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City leaders ready to hit the stree
By CHARLES MELTON
The idea of an additional $20 for car tabs in the city of Bremerton has been tossed around like the waves in the Sinclair Inlet the past few months, but so far its all been speculation.
However, all that will change at 5:30 p.m. Wednesday in the council chambers of the Norm Dicks Government Center when the Bremerton City Council hosts a town hall meeting to discuss funding options for street paving projects.
This is our No. 1 priority and its time to get to work on it, Council President Will Maupin said.
Although the proposed parks levy went to voters in November, streets have always been the No. 1 priority for both the council and the public, Maupin said.
We cant have a good city with pothole filled streets, he said. We need to have a good street grid.
Because of the waiting periods attached to the new state legislation which allows the city to consider a $20 car tab increase, the parks levy went first, but streets have always been the top priority, he reiterated.
City public works director Phil Williams will present the possible funding options for street paving projects and also explain to the public the existing constraints facing the city in its efforts to improve its street grid, Maupin said.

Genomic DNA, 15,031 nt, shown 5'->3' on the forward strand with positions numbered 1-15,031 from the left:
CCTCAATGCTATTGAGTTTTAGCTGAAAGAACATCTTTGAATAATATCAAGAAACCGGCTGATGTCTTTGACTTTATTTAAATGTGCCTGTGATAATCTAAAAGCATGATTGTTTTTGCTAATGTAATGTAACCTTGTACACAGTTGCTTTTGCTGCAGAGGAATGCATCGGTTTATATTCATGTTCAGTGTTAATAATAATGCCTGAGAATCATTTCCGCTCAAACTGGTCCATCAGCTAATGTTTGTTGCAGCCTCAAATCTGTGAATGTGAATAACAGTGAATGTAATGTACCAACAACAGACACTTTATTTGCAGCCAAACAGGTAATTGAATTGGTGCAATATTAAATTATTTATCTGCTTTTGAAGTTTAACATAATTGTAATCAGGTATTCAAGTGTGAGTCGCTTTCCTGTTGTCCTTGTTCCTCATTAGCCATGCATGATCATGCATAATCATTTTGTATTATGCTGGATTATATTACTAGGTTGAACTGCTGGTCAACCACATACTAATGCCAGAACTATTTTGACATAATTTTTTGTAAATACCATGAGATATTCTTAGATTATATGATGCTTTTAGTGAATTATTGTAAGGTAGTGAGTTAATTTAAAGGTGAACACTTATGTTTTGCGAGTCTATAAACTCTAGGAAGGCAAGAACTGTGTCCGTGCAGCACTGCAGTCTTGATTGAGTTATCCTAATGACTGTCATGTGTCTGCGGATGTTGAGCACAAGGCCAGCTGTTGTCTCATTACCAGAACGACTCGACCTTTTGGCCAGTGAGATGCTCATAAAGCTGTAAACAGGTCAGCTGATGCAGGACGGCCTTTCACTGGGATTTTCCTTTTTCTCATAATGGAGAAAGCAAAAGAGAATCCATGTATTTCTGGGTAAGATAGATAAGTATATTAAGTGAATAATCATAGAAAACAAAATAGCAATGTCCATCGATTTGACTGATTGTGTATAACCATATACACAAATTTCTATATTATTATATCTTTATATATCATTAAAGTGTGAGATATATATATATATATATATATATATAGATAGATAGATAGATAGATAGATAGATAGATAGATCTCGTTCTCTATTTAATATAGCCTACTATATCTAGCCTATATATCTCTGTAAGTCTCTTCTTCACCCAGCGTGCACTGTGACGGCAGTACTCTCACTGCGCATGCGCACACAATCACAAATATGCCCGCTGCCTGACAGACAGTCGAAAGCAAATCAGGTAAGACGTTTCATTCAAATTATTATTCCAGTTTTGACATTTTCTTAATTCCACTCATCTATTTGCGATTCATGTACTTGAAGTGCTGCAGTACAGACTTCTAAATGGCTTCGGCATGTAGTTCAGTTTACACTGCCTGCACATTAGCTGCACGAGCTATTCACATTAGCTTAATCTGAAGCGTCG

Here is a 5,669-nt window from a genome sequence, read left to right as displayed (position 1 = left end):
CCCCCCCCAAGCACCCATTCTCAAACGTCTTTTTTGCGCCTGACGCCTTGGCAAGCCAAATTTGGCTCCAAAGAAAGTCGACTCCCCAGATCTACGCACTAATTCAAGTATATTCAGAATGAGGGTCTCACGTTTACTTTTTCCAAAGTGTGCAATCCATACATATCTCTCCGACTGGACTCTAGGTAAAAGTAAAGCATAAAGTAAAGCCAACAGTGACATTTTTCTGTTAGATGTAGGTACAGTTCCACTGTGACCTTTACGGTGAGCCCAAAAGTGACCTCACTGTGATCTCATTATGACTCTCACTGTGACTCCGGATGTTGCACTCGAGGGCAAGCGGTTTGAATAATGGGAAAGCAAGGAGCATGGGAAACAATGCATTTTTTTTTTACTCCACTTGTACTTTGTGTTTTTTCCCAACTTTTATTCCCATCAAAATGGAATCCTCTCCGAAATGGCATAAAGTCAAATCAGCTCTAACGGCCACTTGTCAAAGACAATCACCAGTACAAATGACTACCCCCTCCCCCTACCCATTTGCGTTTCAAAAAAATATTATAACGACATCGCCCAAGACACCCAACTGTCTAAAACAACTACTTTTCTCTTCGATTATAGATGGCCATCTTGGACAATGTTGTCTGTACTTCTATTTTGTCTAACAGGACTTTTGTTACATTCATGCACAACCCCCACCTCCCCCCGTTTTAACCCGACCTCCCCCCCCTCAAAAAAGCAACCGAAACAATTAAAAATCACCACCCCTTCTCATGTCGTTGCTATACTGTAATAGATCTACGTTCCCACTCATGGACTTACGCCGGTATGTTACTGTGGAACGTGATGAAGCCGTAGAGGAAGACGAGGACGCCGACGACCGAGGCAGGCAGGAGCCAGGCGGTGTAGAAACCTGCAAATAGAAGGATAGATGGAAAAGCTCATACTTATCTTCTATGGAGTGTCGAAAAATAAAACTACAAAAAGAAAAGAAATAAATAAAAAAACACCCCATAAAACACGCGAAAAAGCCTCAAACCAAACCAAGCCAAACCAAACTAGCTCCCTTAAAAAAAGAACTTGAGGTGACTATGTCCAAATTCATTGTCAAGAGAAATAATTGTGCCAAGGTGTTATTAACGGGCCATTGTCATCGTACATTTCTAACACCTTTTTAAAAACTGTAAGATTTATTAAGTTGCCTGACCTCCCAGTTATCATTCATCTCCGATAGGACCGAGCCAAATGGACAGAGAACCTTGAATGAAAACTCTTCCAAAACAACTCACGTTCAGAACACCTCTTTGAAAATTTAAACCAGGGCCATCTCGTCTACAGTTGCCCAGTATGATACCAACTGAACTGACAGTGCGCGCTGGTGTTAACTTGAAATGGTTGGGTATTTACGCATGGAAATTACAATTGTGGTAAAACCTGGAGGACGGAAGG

He is going to explain what were able to do with our existing funding and the rating system and how we come up with our paving plan, Maupin said.
Currently city crews can only do so much with the limited funding available, but before council members embark on any new initiatives to resolve the existing situation, public input is vitally important, he said.
We are going to gauge the publics tolerance for $20 car tabs to help upgrade the streets, he said.
The Port of Bremerton commissioners passed a non-voter-approved property tax levy in February 2007, which was met with great angst from the public, and was pointed to as a factor in the failure of the citys proposed parks property tax levy.
Instead of having several council district meetings, the hope is that the town hall meeting will draw larger numbers of concerned residents to weigh in on the issue and also educate the public on all of the factors involved in the potential resolution of what Maupin called a crisis situation.
For those who are unable to attend the town hall meeting, Maupin said people are encouraged to call the council office at (360) 473-5280 or e-mail the council at firstname.lastname@example.org